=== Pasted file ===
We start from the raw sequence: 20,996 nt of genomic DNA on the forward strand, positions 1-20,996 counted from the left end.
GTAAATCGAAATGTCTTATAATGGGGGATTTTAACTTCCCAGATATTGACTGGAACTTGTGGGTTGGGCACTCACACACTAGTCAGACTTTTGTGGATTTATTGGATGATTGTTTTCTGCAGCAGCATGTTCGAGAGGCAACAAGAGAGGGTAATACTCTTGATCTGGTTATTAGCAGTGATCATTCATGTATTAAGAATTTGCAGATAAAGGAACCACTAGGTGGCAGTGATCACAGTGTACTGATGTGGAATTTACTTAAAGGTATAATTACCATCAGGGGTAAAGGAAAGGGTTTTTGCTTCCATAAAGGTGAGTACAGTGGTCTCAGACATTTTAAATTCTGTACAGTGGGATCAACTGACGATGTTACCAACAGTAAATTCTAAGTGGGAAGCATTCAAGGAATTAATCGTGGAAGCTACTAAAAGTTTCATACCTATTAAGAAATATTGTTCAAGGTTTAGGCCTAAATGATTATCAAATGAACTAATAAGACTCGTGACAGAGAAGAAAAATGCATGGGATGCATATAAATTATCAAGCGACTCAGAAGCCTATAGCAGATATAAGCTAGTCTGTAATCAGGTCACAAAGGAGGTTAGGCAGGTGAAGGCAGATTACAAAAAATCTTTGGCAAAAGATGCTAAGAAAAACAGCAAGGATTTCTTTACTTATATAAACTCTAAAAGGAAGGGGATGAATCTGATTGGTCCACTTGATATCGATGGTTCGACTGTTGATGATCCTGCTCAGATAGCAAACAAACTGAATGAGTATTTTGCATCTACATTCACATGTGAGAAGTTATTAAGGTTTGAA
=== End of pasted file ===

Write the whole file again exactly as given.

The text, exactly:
We start from the raw sequence: 20,996 nt of genomic DNA on the forward strand, positions 1-20,996 counted from the left end.
GTAAATCGAAATGTCTTATAATGGGGGATTTTAACTTCCCAGATATTGACTGGAACTTGTGGGTTGGGCACTCACACACTAGTCAGACTTTTGTGGATTTATTGGATGATTGTTTTCTGCAGCAGCATGTTCGAGAGGCAACAAGAGAGGGTAATACTCTTGATCTGGTTATTAGCAGTGATCATTCATGTATTAAGAATTTGCAGATAAAGGAACCACTAGGTGGCAGTGATCACAGTGTACTGATGTGGAATTTACTTAAAGGTATAATTACCATCAGGGGTAAAGGAAAGGGTTTTTGCTTCCATAAAGGTGAGTACAGTGGTCTCAGACATTTTAAATTCTGTACAGTGGGATCAACTGACGATGTTACCAACAGTAAATTCTAAGTGGGAAGCATTCAAGGAATTAATCGTGGAAGCTACTAAAAGTTTCATACCTATTAAGAAATATTGTTCAAGGTTTAGGCCTAAATGATTATCAAATGAACTAATAAGACTCGTGACAGAGAAGAAAAATGCATGGGATGCATATAAATTATCAAGCGACTCAGAAGCCTATAGCAGATATAAGCTAGTCTGTAATCAGGTCACAAAGGAGGTTAGGCAGGTGAAGGCAGATTACAAAAAATCTTTGGCAAAAGATGCTAAGAAAAACAGCAAGGATTTCTTTACTTATATAAACTCTAAAAGGAAGGGGATGAATCTGATTGGTCCACTTGATATCGATGGTTCGACTGTTGATGATCCTGCTCAGATAGCAAACAAACTGAATGAGTATTTTGCATCTACATTCACATGTGAGAAGTTATTAAGGTTTGAA